"Winning is important," Lehman said. "But every bit as important is when you're in the hunt, how do you perform? And I think these guys performed well under the pressure."
Lehman had said all week that the four rookies who earned spots on his team wouldn't make him look exclusively at experience.
"Having that kind of experience played into my thinking," he said. "But I wasn't married to it. I was married to picking the two guys who I thought were going to make our team the best team, and those are the guys I picked."
Studying his options through the evening Sunday after the PGA Championship, he narrowed his choices to six players - Cink, Verplank, Love, Lucas Glover, Steve Stricker and vice captain Corey Pavin, who won at Milwaukee last month for his first victory in 10 years.
Glover was the toughest call. He was 14th in the standings, but after opening with 66 at Medinah, followed with rounds of 77-74 and closed with 72 to tie for 46th.
"There's times in your life when you have this gut feeling about somebody, and you can't exactly put your finger on what it is and why," Lehman said. "At the end of the day ... not having played that well over the past three months, I could not quite pull the trigger on him."
Love has played on every Ryder Cup team since 1993, the longest streak of any American. But he has not cracked the top 10 since he lost in the finals to Geoff Ogilvy in the Accenture Match Play Championship. And needing an eighth-place finish at Medinah to earn his spot on the team, he shot 73-76 on the weekend.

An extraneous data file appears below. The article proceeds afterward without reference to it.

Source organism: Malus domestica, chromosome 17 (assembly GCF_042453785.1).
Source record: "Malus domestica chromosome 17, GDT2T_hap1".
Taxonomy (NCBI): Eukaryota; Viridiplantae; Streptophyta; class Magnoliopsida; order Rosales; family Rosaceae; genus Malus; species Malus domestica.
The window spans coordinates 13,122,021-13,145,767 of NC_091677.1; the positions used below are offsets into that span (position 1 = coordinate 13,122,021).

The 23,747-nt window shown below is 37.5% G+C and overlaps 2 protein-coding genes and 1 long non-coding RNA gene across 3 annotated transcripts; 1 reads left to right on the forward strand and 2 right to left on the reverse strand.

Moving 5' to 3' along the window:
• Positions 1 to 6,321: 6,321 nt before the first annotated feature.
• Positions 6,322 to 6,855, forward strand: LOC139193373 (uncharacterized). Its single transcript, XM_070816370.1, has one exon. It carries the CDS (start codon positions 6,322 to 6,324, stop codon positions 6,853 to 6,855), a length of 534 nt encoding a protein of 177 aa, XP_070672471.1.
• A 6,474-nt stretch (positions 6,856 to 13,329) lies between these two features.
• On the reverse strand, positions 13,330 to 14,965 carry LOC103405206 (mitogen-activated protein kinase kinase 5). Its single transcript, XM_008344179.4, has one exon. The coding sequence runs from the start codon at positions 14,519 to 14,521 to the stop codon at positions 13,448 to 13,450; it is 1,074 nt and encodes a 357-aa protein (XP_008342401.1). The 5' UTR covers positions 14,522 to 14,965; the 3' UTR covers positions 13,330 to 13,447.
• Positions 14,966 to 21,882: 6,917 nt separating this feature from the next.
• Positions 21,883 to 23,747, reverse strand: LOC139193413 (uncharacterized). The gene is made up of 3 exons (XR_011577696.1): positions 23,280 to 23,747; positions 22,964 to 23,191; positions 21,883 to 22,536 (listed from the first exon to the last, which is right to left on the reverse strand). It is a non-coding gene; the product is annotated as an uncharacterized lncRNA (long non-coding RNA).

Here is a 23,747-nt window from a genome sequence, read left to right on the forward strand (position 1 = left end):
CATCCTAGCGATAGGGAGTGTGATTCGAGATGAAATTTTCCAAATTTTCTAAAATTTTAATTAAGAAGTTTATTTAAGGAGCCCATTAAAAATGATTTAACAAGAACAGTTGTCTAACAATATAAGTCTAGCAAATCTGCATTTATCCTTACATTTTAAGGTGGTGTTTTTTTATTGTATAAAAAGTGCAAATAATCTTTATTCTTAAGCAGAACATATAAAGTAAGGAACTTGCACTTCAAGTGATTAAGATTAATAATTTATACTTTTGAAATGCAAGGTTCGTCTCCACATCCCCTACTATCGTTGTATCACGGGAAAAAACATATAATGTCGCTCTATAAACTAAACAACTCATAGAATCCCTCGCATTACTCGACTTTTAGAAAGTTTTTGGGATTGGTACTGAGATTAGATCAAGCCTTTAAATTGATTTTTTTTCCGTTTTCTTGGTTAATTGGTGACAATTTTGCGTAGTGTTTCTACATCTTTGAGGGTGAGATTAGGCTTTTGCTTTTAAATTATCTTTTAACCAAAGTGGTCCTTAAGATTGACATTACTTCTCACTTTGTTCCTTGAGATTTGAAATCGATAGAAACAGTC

"Davis hasn't played well, plain and simple," Lehman said. "He's been injured. He's still slightly injured. With all the experience he has and all he has accomplished, I still want to have guys playing well."
AT A GLANCE
When: Sept. 22-24
Where: Kildare Golf and Country Club, Kildare, Ireland (7,370 yards, par 72)
Defending Champion: Europe (Won 18-9 in 2004)
On Television: 8 a.m.-6 p.m. Sept. 22 on USA; 8 a.m.-6 p.m. Sept. 23, NBC; 8 a.m.-12:30 p.m. Sept. 24, NBC
The format: The Ryder Cup is contested over three days and 28 matches, each of which is worth one point. Players compete against one another, not the course, and the score reflects the number of holes won. The winning player or team receives one point, and each participant receives a half-point if the match is tied after 18 holes. The first two days feature eight matches between two-man teams. The final day of the competition features 12 singles matches. Teams need 14 points to win. The defending team retains possession of the Ryder Cup in the event of a tie.
|1. Tiger Woods||30||1||51||7-11-2|
|2. Phil Mickelson||36||2||29||9-8-3|
|3. Jim Furyk||35||4||11||4-9-2|
|4. Chad Campbell||31||21||3||1-2-0|
|5. David Toms||37||12||12||4-3-1|
|6. Chris DiMarco||37||13||3||2-1-1|
|7. Vaughn Taylor||30||55||2||None|
|8. J.J. Henry||31||72||1||None|
|9. Zach Johnson||30||36||1||None|
|10. Brett Wetterich||33||57||1||None|
* Denotes captain's pick
- Europe's team will not be determined until after the BMW International Open in Germany on Sept. 3.
Points through Aug. 20
(Top five qualify)
1. Luke Donald - 223.58
2. Sergio Garcia - 221.63
3. Henrik Stenson - 211.51
4. David Howell - 210.15
5. Colin Montgomerie - 207.88
6. Jose Maria Olazabal - 203.89
7. Paul Casey - 165.33
8. Robert Karlsson - 155.86
9. Padraig Harrington - 154.46
10. Carl Pettersson - 154.12
(Next five qualify if not in World Points top 10)
1. C. Montgomerie - 2,434,316.11
2. David Howell - 2,284,846.02
3. Sergio Garcia - 1,911,271.35
4. Robert Karlsson - 1,902,799.25
5. Henrik Stenson - 1,873,034.95
6. Paul Casey - 1,721,833.85
7. P. Harrington - 1,514,027.44
8. Paul McGinley - 1,473,112.24
9. Jose M. Olazabal - 1,392,923.22
10. Luke Donald - 1,387,770.28